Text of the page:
By the same token many of our traditional fairy stories, in which everything is black or white, come from those centuries when life was like that. One was either very rich or very poor, a master or a servant, beautiful or ugly, very good or very bad, and really nasty things did happen. There was no need to gloss over the scene where the woodcutter chopped off the wolf’s head and where the baddie was thrown to the bears, in a century where wolves could and did attack travellers. The magic and mysticism in the stories was part of everyday folklore. These stories may be enjoyed today by late infant and early junior-school age children but are not really suitable for pre-school children who do not yet have a firm grasp on what is fact and what is fantasy.
All of these themes can be varied in detail and treatment. Some are humorous, many include easily remembered refrains, some invest animals with the characteristics of humans, some are told in rhyme. Choice of stories therefore is wide in style rather than theme. It should be possible to provide variety within each age group’s reading matter by choosing varied styles. The length of story, the amount of detail and the difficulty of the language construction is important. First story books need to be short and simple. Later, when adults are still having to read to children they can be more complicated. Story books for children just starting to read need to be just as interesting but obviously the type and amount of text has to be adjusted. Even children who can read still need and enjoy books to be read by adults.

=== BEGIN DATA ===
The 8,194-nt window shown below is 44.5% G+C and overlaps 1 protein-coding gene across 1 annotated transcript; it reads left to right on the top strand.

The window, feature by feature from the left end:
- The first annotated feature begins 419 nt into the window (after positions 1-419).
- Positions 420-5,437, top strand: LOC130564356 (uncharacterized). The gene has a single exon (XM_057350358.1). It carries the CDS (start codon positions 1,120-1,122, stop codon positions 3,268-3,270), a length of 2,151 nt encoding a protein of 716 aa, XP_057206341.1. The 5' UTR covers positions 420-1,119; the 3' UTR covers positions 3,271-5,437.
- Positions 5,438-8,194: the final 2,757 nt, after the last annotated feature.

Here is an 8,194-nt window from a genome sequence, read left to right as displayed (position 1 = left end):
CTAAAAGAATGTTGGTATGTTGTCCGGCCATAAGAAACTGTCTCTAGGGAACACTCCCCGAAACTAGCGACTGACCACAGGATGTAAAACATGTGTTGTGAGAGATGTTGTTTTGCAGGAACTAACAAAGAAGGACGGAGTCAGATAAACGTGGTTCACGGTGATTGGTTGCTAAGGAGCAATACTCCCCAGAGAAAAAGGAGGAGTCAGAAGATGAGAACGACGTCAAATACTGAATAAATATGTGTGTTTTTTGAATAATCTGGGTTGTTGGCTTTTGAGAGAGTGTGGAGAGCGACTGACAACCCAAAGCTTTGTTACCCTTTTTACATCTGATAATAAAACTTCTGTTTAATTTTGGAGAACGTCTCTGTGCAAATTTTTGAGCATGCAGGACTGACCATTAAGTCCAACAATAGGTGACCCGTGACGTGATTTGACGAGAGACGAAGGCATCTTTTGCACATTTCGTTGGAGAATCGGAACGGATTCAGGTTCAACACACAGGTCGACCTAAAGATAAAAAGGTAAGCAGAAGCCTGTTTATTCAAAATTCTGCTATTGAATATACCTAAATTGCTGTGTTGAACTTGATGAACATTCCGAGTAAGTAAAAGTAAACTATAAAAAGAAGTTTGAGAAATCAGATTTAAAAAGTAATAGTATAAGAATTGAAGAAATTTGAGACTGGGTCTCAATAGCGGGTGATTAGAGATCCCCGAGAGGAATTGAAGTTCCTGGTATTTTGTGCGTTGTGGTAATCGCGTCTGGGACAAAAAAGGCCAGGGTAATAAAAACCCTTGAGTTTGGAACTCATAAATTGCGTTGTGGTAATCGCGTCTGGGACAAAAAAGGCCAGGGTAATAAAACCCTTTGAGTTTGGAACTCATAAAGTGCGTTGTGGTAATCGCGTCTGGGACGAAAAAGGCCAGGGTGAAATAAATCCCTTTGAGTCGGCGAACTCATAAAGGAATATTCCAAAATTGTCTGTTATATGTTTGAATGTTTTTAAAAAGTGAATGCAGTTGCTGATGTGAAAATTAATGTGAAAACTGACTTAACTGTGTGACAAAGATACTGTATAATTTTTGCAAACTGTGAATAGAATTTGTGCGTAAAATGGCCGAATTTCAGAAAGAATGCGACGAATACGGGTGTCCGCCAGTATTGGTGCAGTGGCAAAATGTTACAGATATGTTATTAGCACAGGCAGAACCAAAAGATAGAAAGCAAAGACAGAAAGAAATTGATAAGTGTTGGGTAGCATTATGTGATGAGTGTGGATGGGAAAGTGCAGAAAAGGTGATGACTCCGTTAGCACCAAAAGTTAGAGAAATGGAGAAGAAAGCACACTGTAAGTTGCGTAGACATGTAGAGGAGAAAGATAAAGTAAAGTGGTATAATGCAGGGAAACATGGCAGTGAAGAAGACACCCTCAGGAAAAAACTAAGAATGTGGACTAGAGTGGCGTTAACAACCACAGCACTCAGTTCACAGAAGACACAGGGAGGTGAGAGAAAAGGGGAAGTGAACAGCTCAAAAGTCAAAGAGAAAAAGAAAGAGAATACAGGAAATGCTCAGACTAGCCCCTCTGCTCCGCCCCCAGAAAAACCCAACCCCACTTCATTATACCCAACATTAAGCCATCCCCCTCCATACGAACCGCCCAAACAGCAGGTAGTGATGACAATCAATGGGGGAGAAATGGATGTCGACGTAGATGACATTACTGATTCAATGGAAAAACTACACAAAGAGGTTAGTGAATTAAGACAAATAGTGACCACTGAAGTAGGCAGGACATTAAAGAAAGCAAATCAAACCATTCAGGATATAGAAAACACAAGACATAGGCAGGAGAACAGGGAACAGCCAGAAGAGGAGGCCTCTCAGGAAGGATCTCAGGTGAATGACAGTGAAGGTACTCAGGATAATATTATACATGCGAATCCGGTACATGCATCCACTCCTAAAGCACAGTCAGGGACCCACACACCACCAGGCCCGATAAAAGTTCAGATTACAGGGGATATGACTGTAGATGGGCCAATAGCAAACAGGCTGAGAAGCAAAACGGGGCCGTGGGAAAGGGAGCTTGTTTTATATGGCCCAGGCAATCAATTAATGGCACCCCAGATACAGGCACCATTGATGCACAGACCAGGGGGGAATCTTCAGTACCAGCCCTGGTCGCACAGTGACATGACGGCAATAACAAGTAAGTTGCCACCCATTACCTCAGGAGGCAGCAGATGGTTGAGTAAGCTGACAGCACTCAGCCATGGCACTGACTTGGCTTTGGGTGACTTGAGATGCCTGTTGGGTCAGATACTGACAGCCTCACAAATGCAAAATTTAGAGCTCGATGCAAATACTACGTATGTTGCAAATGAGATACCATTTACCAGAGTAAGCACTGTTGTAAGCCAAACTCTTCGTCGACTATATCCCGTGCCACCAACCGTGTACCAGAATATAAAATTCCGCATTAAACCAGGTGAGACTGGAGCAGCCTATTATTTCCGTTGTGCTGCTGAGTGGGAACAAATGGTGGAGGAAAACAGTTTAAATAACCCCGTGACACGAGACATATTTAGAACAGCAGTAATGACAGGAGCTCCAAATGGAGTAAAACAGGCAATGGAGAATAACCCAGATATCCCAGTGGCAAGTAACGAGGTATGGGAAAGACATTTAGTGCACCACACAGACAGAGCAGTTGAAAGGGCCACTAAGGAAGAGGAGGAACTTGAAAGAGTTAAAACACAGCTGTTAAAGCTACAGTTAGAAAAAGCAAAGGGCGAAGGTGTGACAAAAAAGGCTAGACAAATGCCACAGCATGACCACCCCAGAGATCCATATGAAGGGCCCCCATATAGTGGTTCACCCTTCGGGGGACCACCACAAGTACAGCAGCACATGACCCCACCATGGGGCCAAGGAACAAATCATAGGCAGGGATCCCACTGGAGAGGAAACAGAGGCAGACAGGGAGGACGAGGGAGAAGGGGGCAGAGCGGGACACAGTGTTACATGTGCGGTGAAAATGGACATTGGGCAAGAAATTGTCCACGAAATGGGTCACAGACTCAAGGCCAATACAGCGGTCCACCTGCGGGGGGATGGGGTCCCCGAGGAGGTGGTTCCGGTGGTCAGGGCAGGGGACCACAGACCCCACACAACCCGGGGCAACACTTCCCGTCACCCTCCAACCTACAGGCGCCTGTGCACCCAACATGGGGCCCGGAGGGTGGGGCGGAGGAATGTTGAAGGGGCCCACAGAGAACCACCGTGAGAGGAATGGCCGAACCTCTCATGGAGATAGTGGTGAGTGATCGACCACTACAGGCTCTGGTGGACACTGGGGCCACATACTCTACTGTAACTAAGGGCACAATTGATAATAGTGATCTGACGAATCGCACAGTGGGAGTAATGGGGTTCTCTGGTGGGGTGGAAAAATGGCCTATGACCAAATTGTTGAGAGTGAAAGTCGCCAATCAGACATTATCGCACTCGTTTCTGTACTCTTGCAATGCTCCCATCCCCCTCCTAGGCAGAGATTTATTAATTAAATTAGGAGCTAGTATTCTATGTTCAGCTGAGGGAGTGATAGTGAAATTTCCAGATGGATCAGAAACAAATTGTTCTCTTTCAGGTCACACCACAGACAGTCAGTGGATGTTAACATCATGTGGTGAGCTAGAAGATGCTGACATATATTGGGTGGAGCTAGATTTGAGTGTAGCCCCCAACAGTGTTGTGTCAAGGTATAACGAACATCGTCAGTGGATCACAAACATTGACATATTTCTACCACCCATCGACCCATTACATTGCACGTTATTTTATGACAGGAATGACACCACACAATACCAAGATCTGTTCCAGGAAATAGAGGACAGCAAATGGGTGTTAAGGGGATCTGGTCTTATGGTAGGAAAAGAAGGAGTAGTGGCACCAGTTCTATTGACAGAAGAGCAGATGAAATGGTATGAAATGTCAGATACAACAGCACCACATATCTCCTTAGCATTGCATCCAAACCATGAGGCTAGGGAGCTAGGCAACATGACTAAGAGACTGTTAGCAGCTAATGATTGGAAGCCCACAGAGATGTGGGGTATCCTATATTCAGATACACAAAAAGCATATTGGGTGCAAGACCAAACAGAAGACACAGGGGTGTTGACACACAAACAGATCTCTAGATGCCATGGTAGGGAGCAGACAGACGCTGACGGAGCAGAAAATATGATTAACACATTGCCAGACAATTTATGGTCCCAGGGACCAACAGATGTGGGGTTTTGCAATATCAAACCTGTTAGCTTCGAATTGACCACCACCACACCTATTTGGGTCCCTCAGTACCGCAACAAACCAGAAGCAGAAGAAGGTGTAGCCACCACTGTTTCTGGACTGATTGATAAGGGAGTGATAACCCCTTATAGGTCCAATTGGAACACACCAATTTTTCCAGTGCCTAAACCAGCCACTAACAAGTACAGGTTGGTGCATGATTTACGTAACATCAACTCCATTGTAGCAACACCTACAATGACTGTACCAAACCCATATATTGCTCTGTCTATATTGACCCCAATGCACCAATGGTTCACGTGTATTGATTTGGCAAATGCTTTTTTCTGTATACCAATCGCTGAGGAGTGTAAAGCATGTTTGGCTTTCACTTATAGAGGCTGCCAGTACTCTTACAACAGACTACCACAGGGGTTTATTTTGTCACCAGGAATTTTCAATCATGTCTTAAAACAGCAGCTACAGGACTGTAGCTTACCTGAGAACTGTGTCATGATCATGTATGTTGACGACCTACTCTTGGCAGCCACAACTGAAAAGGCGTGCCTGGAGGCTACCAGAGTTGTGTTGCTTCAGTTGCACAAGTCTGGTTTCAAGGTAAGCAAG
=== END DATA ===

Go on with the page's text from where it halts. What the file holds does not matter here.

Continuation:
Apart from story books there is a place for collections of rhymes and also for books giving clear factual information. Good reference books for young children are few and far between. Quite often well illustrated books meant for adults are better. It is sometimes possible to make information books for children if one can find a good source of picture material. Non-fiction books which give information, such as %m ¥ 1^